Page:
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Implementation of innovative pulsed xenon ultraviolet (PX-UV) environmental cleaning in an acute care hospital

Authors Fornwalt L, Riddell B

Received 5 November 2013

Accepted for publication 11 December 2013

Published 22 January 2014 Volume 2014:7 Pages 25—28

DOI https://doi.org/10.2147/RMHP.S57082

Checked for plagiarism Yes

Review by Single-blind

Peer reviewer comments 4


Lori Fornwalt,1 Brad Riddell1,2

1Departments of Infection Prevention and Environmental Services, Trinity Medical Centre, Birmingham, AL, 2Environmental Services, Medical University of South Carolina, Charleston, SC, USA

Abstract: It is widely acknowledged that the hospital environment is an important reservoir for many of the pathogenic microbes associated with health care-associated infections (HAIs). Environmental cleaning plays an important role in the prevention and containment of HAIs, in patient safety, and the overall experience of health care facilities. New technologies, such as pulsed xenon ultraviolet (PX-UV) light systems are an innovative development for enhanced cleaning and decontamination of hospital environments. A portable PX-UV disinfection device delivers pulsed UV light to destroy microbial pathogens and spores, and can be used in conjunction with manual environmental cleaning. In addition, this technology facilitates thorough disinfection of hospital rooms in 10–15 minutes. The current study was conducted to evaluate whether the introduction of the PX-UV device had a positive impact on patient satisfaction. Satisfaction was measured using the Hospital Consumer Assessment of Healthcare Providers and Systems (HCAHPS) survey. In 2011, prior to the introduction of the PX-UV system, patient HCAHPS scores for cleanliness averaged 75.75%. In the first full quarter after enhanced cleaning of the facility was introduced, this improved to 83%. Overall scores for the hospital rose from 76% (first quarter, 2011) to 87.6% (fourth quarter, 2012). As a result of this improvement, the hospital received 1% of at-risk reimbursement from the inpatient prospective payment system as well as additional funding. Cleanliness of the hospital environment is one of the questions included in the HCAHPS survey and one measure of patient satisfaction. After the introduction of the PX-UV system, the score for cleanliness and the overall rating of the hospital rose from below the fiftieth to the ninety-ninth percentile. This improvement in the patient experience was associated with financial benefits to the hospital.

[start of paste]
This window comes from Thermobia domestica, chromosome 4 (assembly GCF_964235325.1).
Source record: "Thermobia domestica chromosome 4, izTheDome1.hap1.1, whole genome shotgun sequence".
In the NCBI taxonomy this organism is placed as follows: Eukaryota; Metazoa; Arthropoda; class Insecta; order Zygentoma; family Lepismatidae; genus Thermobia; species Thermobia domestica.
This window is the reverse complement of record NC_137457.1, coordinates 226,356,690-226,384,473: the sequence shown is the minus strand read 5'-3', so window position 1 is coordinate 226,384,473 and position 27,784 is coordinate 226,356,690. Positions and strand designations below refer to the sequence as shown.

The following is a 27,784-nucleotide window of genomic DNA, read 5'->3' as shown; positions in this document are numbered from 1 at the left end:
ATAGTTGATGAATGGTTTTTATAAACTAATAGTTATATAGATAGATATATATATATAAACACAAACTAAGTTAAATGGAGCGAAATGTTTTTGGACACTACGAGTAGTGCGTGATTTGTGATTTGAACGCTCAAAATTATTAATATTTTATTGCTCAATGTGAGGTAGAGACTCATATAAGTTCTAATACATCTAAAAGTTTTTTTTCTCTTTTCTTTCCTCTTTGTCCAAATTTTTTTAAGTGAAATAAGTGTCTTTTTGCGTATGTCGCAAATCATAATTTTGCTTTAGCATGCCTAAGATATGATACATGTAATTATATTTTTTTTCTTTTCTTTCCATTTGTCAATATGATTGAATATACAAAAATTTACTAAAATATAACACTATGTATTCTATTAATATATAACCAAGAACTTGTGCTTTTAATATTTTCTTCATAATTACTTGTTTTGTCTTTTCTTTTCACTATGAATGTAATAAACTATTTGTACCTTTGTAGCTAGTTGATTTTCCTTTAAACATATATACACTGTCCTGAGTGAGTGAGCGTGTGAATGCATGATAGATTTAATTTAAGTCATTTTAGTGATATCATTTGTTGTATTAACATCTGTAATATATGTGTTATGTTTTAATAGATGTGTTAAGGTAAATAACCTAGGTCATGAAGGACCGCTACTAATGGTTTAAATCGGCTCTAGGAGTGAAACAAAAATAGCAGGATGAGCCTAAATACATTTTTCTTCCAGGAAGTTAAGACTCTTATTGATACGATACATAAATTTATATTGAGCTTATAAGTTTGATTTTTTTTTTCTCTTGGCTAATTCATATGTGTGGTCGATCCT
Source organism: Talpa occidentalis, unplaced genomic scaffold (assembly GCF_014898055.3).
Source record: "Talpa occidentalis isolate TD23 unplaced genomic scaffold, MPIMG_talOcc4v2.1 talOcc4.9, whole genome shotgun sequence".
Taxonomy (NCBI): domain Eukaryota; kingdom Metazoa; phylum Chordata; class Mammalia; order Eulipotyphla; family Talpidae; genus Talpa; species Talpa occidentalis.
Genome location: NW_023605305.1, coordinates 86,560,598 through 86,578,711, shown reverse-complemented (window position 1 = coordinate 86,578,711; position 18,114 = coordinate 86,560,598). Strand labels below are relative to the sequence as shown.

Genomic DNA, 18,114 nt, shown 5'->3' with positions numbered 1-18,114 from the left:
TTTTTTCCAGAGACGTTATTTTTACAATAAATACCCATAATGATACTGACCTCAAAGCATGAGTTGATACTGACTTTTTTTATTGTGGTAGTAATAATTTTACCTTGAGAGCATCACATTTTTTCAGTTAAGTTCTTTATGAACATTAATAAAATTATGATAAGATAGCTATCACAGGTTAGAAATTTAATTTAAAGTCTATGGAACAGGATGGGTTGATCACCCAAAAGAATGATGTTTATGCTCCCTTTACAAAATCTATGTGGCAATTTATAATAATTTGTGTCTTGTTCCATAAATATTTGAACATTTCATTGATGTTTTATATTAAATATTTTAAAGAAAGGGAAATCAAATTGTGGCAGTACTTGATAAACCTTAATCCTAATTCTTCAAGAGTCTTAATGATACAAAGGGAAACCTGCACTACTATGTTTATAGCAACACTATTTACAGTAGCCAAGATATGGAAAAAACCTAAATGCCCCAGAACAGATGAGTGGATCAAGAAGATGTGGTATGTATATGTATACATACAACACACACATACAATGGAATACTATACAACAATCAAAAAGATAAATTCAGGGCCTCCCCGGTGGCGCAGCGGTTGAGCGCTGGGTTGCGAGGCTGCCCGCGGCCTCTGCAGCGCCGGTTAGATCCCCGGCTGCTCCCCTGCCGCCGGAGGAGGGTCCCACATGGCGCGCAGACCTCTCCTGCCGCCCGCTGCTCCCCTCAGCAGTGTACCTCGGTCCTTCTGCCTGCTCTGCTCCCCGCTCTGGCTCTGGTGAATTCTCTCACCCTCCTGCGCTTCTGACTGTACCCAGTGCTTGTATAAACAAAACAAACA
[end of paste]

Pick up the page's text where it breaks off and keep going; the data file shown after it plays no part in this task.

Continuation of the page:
Keywords: HAIs, PX-UV, environmental cleaning, patient satisfaction

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